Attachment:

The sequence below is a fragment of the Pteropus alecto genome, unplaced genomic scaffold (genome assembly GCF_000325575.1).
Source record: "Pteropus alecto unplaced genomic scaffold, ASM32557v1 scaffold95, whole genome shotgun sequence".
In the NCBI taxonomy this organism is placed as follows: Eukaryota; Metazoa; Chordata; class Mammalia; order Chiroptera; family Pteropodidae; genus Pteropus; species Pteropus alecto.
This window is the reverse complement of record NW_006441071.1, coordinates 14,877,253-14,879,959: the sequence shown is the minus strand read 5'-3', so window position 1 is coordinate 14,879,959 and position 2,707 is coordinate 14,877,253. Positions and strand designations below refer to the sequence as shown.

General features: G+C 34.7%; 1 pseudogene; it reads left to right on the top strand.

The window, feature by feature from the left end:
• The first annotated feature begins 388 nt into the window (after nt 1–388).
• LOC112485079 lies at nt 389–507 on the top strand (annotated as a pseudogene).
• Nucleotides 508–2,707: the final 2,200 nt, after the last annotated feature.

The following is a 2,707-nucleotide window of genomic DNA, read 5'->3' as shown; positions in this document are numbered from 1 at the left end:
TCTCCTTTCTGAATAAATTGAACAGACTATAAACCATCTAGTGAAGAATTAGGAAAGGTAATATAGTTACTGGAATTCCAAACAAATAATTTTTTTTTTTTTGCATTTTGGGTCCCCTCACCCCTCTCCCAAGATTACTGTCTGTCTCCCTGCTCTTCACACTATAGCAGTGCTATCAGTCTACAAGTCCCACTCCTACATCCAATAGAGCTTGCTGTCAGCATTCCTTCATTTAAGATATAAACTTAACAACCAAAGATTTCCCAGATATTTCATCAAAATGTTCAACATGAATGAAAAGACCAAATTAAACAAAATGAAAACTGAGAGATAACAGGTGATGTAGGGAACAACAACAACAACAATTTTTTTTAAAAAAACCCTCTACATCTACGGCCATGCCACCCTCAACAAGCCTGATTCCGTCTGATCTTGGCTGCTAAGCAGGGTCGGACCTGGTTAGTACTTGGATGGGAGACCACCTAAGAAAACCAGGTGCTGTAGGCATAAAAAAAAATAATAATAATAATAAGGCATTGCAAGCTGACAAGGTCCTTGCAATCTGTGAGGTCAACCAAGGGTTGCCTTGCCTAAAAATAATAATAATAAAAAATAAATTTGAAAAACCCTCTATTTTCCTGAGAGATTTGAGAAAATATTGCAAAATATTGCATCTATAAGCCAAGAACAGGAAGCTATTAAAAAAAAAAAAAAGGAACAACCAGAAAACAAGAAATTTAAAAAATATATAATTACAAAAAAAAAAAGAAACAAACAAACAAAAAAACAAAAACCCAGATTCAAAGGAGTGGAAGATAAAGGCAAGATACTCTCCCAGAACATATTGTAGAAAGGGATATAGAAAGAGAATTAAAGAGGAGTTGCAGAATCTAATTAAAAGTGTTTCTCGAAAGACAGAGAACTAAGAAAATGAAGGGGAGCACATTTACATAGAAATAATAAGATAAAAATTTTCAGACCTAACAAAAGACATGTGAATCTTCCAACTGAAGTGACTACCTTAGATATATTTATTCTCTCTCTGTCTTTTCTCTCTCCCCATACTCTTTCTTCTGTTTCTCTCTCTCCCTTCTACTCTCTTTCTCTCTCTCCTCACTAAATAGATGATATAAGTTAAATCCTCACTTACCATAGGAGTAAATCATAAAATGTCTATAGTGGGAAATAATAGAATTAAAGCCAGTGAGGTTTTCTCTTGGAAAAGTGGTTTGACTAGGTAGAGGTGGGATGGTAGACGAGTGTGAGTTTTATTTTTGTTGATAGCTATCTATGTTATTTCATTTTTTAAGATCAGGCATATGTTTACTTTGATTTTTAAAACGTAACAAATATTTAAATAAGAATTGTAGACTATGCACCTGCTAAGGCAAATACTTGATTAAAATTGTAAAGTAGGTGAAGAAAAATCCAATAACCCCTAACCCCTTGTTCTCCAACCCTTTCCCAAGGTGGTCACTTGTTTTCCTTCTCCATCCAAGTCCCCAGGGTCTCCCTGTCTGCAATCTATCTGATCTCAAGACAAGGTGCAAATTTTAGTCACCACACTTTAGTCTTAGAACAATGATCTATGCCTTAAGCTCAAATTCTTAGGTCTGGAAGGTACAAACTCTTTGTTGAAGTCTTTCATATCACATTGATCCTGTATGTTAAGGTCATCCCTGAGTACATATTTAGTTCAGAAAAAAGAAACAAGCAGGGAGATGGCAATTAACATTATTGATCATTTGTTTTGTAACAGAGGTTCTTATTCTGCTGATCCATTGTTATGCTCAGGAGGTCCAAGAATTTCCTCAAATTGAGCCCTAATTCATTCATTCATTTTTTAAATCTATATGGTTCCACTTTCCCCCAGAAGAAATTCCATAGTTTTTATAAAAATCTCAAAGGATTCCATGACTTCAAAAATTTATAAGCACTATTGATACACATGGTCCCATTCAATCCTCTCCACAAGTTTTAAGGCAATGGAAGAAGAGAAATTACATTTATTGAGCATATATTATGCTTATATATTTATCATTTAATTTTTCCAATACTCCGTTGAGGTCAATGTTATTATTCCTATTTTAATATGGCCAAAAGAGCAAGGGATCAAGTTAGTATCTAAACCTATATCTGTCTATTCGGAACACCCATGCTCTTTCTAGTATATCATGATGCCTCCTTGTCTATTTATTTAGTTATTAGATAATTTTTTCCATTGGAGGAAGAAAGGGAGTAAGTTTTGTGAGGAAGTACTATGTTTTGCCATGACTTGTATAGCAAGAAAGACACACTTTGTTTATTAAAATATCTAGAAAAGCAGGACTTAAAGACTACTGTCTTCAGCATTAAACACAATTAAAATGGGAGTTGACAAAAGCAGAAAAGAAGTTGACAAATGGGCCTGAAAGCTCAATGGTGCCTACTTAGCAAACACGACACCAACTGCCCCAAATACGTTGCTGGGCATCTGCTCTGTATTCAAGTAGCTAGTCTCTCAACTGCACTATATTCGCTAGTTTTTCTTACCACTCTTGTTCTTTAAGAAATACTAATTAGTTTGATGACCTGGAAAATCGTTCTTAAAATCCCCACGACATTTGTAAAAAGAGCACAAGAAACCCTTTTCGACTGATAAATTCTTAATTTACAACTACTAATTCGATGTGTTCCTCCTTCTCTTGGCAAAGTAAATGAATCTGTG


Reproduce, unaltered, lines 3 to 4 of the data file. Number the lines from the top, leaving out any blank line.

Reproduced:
In the NCBI taxonomy this organism is placed as follows: Eukaryota; Metazoa; Chordata; class Mammalia; order Chiroptera; family Pteropodidae; genus Pteropus; species Pteropus alecto.
This window is the reverse complement of record NW_006441071.1, coordinates 14,877,253-14,879,959: the sequence shown is the minus strand read 5'-3', so window position 1 is coordinate 14,879,959 and position 2,707 is coordinate 14,877,253. Positions and strand designations below refer to the sequence as shown.